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Suicide Research: Let’s Fund The Agenda To Reduce Suicide

What can suicide research tell us? Ultimately, we want research to tell us how to reduce suicide and suicide attempts.

A lot of approaches exist for preventing suicide—some we’ve tried and some are just proposals or ideas. But which ones work best? Better guardrails on bridges? Better training for emergency room personnel? What other places in the healthcare system are the best intervention sites? What about the purported wonder drug ketamine, which still carries a lot of question marks?

There actually exists a strategic plan for answering these and other questions.

A national strategy and a research agenda

The U.S. Surgeon General and the National Action Alliance for Suicide Prevention (a public-private organization) developed a National Strategy for Suicide Prevention, including goals and objectives that dictate actions. The first national strategy document was created in 2001 and the second (most recent) one came out in 2012. One of the goals of the National Strategy is to “promote and support research on suicide prevention.” To this end, the National Action Alliance for Suicide Prevention produced a research agenda establishing priorities for suicide prevention research, released in 2014.

Chart showing suicide research funding by key question

Where the research dollars have been spent: Suicide prevention research funding 2008-2013 [click to enlarge] Source

The research agenda developed six “key questions” that research should be trying to answer:

  1. Why do people become suicidal?
  2. How can we better/optimally detect/predict risk?
  3. What interventions are effective? What prevents individuals from engaging in suicidal behavior?
  4. What services are most effective for treating the suicidal person and preventing suicidal behavior?
  5. What other types of preventive interventions (outside health care systems) reduce suicide risk?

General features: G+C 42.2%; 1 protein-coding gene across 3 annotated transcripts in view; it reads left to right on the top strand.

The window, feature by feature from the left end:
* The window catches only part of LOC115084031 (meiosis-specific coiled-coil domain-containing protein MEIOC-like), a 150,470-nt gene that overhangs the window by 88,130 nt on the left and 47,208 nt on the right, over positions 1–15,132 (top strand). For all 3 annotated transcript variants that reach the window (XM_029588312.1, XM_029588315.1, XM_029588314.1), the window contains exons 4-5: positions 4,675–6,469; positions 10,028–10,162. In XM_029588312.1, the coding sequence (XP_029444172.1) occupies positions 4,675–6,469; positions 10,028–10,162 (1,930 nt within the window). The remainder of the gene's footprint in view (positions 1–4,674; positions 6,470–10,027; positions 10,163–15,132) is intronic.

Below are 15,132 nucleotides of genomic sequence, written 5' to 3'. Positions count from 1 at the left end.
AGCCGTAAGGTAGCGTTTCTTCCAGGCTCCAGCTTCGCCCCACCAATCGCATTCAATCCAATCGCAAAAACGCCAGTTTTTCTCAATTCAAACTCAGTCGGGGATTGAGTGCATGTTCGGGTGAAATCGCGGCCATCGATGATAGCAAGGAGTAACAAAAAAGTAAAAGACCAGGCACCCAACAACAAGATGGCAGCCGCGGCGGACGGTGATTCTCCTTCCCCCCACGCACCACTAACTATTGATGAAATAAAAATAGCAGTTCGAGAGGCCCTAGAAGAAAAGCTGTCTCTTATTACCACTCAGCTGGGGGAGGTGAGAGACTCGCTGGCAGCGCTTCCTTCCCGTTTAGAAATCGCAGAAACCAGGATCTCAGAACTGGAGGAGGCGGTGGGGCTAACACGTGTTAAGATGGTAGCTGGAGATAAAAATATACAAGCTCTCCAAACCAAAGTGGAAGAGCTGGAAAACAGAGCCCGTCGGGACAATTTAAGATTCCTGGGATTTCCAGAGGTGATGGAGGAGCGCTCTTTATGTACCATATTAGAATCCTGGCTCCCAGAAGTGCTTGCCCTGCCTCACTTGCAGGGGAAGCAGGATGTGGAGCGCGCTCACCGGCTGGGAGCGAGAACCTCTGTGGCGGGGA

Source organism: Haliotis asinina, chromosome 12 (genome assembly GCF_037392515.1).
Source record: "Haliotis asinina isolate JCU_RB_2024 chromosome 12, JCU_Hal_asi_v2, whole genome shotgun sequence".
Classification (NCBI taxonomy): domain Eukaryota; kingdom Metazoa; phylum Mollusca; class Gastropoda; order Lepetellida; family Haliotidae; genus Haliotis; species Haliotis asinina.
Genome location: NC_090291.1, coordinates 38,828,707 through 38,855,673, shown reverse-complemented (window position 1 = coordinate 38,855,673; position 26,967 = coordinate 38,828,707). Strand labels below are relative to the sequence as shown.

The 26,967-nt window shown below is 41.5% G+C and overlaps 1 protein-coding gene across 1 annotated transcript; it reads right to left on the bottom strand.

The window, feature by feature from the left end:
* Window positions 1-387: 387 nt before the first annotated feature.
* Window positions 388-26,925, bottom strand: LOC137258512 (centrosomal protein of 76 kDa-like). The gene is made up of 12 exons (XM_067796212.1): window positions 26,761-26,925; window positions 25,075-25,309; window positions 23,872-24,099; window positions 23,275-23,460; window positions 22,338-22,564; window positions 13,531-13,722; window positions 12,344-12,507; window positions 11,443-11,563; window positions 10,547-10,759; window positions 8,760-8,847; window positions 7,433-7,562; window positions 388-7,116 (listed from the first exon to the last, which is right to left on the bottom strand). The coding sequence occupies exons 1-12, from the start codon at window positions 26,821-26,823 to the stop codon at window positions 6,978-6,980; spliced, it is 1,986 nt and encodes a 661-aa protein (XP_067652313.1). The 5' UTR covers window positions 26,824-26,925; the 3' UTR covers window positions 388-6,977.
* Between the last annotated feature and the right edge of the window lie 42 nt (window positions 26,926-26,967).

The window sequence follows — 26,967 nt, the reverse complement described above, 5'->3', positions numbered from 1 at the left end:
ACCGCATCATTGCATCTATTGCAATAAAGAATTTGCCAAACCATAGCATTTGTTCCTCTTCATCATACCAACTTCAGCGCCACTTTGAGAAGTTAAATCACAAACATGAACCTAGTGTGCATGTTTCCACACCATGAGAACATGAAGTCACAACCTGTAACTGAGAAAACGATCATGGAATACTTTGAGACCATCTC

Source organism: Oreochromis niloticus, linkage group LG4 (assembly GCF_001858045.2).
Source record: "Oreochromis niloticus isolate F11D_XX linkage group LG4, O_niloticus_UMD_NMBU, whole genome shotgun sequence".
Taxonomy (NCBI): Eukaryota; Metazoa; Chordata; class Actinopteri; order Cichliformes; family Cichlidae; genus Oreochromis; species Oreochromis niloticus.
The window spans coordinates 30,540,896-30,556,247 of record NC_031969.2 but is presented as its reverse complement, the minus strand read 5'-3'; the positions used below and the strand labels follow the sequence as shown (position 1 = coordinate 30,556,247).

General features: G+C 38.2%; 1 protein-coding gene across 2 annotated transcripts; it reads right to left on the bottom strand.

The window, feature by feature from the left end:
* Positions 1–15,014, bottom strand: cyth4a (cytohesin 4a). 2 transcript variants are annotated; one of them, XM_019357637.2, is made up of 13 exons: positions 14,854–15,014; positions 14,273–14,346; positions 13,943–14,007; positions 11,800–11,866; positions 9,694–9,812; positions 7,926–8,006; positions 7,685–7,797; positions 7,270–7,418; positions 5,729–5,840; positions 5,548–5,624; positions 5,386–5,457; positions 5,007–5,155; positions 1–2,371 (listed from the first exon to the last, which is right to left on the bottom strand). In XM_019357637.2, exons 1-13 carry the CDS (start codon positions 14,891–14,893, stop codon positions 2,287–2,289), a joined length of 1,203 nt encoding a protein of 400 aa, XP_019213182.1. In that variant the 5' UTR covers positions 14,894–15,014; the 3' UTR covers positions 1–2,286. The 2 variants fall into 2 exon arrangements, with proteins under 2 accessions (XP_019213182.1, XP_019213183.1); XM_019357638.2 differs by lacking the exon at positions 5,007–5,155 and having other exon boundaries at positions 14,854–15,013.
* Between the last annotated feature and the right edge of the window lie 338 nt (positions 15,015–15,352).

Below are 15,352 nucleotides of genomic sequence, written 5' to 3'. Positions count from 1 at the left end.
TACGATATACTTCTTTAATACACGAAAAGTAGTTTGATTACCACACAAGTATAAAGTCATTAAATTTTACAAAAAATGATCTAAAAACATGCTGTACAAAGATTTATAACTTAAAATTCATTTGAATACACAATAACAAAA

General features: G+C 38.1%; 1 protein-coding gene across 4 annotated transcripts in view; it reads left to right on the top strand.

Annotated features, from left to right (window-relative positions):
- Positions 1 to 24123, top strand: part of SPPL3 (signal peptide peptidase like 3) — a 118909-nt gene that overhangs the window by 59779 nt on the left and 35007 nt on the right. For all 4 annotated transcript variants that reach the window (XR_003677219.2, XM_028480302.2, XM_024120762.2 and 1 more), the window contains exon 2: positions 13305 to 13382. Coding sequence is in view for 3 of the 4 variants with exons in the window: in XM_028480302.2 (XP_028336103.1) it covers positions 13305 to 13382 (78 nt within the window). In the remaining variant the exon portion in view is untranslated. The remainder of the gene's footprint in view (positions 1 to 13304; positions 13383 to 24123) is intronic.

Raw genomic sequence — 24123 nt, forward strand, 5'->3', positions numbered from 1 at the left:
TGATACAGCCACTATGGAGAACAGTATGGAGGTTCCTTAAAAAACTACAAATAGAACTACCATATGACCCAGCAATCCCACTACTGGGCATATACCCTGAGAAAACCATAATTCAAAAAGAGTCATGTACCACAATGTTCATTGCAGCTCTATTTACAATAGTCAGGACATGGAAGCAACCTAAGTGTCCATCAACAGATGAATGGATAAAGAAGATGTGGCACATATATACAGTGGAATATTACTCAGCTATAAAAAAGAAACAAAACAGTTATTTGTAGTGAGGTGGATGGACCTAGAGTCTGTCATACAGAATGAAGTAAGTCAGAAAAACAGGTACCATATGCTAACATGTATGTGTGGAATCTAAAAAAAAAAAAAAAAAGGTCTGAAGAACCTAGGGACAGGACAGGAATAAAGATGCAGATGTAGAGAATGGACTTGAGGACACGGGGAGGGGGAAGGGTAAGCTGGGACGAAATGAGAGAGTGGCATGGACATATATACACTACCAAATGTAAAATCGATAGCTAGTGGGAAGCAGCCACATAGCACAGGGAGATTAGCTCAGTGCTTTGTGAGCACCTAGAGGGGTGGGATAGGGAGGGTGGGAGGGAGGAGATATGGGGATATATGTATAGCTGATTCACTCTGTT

6. What new and existing research infrastructure is needed to reduce suicidal behavior?

Finding answers to these questions will require a range of types of research—from evaluating the effectiveness of different interventions to basic neuroscience that might help us understand suicidal feelings. One of the most important overall elements of both the National Strategy document and the Research Agenda is the need to change perceptions of suicide from something inevitable to something that can be prevented through changes in policies and systems—healthcare, prison, education, and others.

That’s where advocates come in: We are the people who can tell our elected officials that there is a strategy and it’s time to implement it.

It’s worth mentioning that suicide rates in the US have not decreased in many decades, and have actually increased rather steadily since about 2000, so creating plans and strategies is clearly not enough to actually decrease suicide. Strategies have to be implemented, and in order to know which ones to implement, it’s useful to know which are the most effective—that’s what research is for.

As an example, in the United Kingdom, paracetamol (called acetaminophen in the US, the active ingredient in Tylenol) has been packaged in blister packs since 1998 and studies have shown that both intentional and accidental poisonings with paracetamol declined. A similar measure for acetaminophen and perhaps other medications is worth consideration in the U.S. as well. But perhaps other measures would be more effective with less overall cost. Since firearms are responsible for most suicide deaths in the U.S. (partly because suicide attempts with firearms are more likely to result in death), policies that address access to firearms could have a large impact on the suicide rate in the U.S. The right research could help guide us in these policy decisions.